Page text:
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Wednesday, October 22, 2014

Media-Whore D'Oeuvres




© Alexis Rodriguez-Duarte/Corbis.


"In all the rarefied rooms through which he moved with leonine grace in the prime of his life, Ben Bradlee benefited from a singular gift: everyone he encountered wanted to be like him or with him. He wore the honor as lightly as one of his trademark bold-striped shirts. Since Bradlee’s prime constituted (more or less) the last half of the 20th century—and a few good years of the 21st—his admirers amounted to an honor roll of his era. Not for nothing did he call his memoir A Good Life, a title that he suggested, with typical insouciance, was better than Personal History, the Pulitzer-winning memoir of his Washington Post patron, Katharine Graham. Bradlee’s self-confidence was the stuff of legend, and, as the saying goes, when the legend becomes fact, print the legend. When he walked through the newsroom of the Post that he single-handedly had made (in Post editor Meg Greenfield’s words) 'dangerous to people in government,' he clanked between the waist and knees (as he would have himself confessed). Lesser men, and lesser journalists, would have given their 'left one' (as he also would have put it), to have a tenth of his talent, fame, or wealth. His pedigree was Brahmin and his blood was blue. His maternal great-uncle, Frank Crowninshield, was the founding editor of Vanity Fair. He spoke grammatically perfect French with an unyielding Boston accent. He survived four years of naval service on destroyers in the Pacific during World War II and made a splash as Newsweek’s man in Paris in the golden days of the postwar 1950s. But his greatest break came through a willful bit of luck, when he found himself the Georgetown neighbor of his fellow Harvard graduate, Senator John F. Kennedy, when they and the world were both still young. They shared parties and children and drinks and danger. (And, if Kennedy had had his way at the last birthday party of his life, they might have shared Bradlee’s second wife, Tony, too. Tony confessed decades later to V.F.’s Sally Bedell Smith, for her book Grace and Power, that J.F.K had chased her around the presidential yacht during a long and bibulous nightwhich Bradlee claimed was news to him.) When Kennedy became president, Bradlee enjoyed access to the White House that was then extraordinary and that would be inconceivable today. Did he know of Kennedy’s sexual recklessness? To his last sentient day he insisted he did not, explaining that they had mostly been together in the company of their wives, where such exploits would have been unlikely conversational grist. A fair point, but an asterisk on history’s ledger all the same.  " (vf)





"A friend once remarked that Ben Bradlee was 'a man's man,' to which my wife replied, 'he's also quite a woman's man.' Woman or man, it was hard to find anyone as engaging and fun to be around as Benjamin Crowninshield Bradlee, who died tonight at age 93.  He was arguably the most significant newspaper editor of the 20th century, taking the Washington Post from a very good local paper to one of America's three great national newspapers. It was under Bradlee that the the Post broke, and owned, the Watergate story that led to the resignation of President Richard Nixon; published the Pentagon papers over the fierce opposition of the government which took the case, unsuccessfully, all he way to the Supreme Court; and hired and developed some of the greatest journalists in the  U.S. His charm was unsurpassed, his instincts almost unfailing and he had, as someone once said, the guts of a cat burglar. For 40 years, as presidents came and went, Ben Bradlee and his wife, Sally Quinn, were monuments of Washington. One of my few regrets in a long career in journalism is never having worked for Ben. Others can retell his extraordinary feats as the Post executive editor. I have personal story that only could be Ben Bradlee. There was a marvelous Newsweek reporter, John Lindsay; in the 1960s, Ben had been his bureau chief. John was as pure Boston Irish as Ben was Brahmin. Lindsay also was an insightful political reporter.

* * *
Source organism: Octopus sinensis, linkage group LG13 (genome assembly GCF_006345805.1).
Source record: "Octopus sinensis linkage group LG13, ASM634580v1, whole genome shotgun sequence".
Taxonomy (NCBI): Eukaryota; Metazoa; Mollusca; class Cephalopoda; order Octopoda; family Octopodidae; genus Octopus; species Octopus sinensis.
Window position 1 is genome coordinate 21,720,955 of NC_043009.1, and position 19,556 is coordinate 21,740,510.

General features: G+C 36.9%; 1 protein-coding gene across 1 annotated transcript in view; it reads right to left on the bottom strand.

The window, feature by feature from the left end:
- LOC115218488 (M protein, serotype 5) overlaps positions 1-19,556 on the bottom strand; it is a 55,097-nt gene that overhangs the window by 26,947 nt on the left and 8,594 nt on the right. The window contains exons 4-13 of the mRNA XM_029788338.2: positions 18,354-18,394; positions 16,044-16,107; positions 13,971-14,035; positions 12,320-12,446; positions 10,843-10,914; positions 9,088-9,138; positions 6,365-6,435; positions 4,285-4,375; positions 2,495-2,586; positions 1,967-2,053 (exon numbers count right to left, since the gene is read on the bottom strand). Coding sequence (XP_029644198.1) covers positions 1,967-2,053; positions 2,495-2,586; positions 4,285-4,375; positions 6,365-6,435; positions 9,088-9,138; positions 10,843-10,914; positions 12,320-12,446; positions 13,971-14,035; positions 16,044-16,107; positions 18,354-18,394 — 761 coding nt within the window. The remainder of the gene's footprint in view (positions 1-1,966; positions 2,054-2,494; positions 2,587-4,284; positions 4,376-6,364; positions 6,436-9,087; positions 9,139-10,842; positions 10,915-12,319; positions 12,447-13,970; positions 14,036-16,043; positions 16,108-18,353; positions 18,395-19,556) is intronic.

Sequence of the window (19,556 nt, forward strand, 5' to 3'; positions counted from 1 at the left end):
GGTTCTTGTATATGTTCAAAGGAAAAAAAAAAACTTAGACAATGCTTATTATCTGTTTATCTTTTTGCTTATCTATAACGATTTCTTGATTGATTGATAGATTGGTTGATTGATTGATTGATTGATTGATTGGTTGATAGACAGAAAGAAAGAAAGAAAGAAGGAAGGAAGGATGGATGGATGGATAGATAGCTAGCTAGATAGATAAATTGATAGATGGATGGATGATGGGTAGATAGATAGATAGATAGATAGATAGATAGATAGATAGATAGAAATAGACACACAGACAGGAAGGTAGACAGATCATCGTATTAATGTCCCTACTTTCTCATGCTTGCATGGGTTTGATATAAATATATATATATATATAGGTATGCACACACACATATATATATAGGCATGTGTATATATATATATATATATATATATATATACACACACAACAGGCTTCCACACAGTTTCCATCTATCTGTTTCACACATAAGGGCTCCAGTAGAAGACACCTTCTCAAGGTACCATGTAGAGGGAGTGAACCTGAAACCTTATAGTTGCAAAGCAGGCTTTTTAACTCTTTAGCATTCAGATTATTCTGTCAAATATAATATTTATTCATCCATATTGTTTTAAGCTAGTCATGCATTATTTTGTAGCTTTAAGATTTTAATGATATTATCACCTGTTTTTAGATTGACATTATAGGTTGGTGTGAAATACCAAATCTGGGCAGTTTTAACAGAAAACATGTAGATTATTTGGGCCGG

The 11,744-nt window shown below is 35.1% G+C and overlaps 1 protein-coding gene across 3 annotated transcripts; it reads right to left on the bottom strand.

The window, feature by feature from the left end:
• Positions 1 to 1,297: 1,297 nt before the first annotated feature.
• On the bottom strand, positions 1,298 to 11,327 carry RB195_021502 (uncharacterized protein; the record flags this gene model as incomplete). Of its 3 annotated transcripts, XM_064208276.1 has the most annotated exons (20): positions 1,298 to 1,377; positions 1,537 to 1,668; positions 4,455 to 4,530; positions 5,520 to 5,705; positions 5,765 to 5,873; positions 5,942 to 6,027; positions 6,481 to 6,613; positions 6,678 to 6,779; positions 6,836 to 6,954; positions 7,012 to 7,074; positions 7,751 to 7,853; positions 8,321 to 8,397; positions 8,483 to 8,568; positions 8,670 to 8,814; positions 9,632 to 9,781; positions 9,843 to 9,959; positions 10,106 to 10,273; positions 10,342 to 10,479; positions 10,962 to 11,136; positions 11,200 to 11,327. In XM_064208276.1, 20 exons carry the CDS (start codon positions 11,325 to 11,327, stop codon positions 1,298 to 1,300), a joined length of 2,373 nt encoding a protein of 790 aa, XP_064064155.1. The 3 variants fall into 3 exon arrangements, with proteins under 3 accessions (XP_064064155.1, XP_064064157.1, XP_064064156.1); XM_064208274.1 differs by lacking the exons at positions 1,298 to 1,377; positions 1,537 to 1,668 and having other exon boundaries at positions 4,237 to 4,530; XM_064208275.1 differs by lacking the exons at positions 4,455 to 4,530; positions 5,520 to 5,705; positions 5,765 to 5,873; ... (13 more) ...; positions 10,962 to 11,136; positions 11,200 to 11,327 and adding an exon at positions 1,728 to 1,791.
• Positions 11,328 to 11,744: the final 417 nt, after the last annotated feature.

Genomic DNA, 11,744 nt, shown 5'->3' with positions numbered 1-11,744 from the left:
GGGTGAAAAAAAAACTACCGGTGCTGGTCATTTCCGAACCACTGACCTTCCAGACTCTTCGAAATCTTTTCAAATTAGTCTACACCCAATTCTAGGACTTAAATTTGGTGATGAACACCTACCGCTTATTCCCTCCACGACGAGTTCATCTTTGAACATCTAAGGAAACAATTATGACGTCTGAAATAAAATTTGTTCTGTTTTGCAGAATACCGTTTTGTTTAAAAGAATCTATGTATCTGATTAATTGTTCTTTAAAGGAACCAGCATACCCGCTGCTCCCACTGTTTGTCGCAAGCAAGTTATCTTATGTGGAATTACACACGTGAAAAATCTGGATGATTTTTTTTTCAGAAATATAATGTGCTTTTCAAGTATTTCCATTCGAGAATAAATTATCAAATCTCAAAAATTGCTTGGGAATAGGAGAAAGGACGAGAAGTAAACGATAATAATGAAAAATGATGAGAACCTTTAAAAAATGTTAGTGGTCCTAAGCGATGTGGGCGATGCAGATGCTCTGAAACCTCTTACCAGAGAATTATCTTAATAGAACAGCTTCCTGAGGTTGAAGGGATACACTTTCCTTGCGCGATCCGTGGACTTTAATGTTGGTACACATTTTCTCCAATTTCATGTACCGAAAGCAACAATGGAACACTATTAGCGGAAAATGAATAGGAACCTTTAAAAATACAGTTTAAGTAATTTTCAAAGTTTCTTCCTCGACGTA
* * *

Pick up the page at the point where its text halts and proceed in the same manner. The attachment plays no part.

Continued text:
In the mid-1980s John was dying of cancer. Ben had a party to celebrate John while he still was active. You might think that could be maudlin. It wasn't one bit. It was gloriously fun, full of journalistic war stories, barbed witticisms and lots of high spirits. It probably was the only Georgetown party ever attended by West Virginia Senator Robert C. Byrd. Lindsay had covered Richard Nixon, and while he was no fan of the ex-president, they had formed an inexplicable bond of sorts. I called the former president's office to see if there was any way Nixon might call John that evening. When the aide asked where -- those were the days before mobile phones --I gulped and said at the home of Ben Bradlee, the editor who played such a critical role in bringing down Nixon.